The other day I realized my mortgage company never sent me my statement and payment coupon for this month. Since I am actually a dark ages sort of girl who pays bills on paper by writing a check and stamping an envelope, I went to my account online, printed a PDF of this month's statement, and sent it in that way. Yes, I realize that once I was in my account, I could have transferred funds to pay instantly. But I also still receive calls on a land line and I walk to work in the snow uphill both ways. Do not question my set-in-my-ways old ladydom, OK?
Today, I received an envelope in the mail from a guy I'll call Randy Jackson in City-I've-Never-Heard-of, Michigan. Inside was my December statement from Homecomings Financial, with a note saying, "This was sent in MY envelope from Homecomings!"
So. First off, kudos to Mr. Jackson for taking the time and the stamp to solve this where's-my-statement mystery for me. Good people over in Michigan, I can only presume. (Shout-out to 3Cs and to Stacey and to former resident JN, obviously.) Here is my question for you, Internets, however. Do I take this goodwill gesture to mean Randy intends me no harm? Can I assume anyone willing to give me his full name and mailing address wouldn't possibly use the private financial information presumably accessible from my mortgage statement for any nefarious purpose or gain? Or should I be canceling or shifting my account immediately to avoid becoming a cautionary identify theft tale? Have I been watching too much Dateline if I think you can even get any private and beneficial information from a stranger's mortgage statement?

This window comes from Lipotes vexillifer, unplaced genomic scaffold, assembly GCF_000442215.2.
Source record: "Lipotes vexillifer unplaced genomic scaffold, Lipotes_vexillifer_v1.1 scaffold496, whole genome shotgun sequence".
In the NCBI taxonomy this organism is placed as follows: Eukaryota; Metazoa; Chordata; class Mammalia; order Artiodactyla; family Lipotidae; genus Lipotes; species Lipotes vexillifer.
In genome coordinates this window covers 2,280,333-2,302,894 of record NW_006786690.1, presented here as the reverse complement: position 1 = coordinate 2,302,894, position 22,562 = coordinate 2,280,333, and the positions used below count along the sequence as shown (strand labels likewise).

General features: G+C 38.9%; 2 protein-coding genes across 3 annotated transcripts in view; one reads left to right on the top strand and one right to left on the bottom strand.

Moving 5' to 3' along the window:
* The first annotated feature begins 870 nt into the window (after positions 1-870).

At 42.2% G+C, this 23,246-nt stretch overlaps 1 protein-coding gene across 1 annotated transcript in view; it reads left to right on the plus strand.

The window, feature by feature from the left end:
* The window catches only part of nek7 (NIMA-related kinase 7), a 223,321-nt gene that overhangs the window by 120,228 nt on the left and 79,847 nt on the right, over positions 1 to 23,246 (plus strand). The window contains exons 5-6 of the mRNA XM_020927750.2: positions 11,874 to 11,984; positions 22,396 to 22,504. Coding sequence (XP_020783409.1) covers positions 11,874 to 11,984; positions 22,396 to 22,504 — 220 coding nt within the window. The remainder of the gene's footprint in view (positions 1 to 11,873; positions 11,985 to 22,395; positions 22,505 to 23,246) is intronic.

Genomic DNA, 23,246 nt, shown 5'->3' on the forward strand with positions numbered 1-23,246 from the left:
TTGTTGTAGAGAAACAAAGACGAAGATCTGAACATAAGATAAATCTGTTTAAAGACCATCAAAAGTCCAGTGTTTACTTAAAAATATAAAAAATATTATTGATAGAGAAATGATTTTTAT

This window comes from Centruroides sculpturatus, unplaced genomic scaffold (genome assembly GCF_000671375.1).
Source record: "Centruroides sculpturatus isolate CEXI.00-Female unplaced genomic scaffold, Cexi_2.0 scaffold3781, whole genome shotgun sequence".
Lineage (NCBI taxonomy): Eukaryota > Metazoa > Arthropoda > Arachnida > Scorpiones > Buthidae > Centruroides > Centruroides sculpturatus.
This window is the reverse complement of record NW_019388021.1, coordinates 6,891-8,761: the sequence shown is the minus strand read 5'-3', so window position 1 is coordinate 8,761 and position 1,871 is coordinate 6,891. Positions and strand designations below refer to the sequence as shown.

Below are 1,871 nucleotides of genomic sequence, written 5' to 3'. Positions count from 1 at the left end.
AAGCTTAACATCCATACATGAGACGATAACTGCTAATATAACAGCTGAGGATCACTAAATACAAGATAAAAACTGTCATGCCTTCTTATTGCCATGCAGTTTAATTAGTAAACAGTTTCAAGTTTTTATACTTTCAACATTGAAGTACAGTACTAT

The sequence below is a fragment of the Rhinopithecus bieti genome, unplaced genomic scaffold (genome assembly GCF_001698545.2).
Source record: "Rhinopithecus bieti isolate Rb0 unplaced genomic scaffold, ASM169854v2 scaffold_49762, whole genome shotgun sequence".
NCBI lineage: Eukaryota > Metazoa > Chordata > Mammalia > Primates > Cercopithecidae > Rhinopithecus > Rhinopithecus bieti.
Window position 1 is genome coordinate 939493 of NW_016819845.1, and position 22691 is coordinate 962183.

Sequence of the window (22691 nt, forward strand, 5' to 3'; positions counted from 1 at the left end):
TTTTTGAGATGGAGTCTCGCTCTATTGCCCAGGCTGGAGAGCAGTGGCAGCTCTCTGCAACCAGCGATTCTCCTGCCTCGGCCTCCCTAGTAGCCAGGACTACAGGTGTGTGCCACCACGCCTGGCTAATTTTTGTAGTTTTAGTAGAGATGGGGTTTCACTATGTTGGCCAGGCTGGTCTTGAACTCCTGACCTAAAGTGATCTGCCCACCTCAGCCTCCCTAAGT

For the record, I do not even watch Dateline. But I am, quite obviously, an old lady, and being suspicious is traditionally our way. Also, good work, Homecomings billings representatives. Gold star on that attention to detail, I say.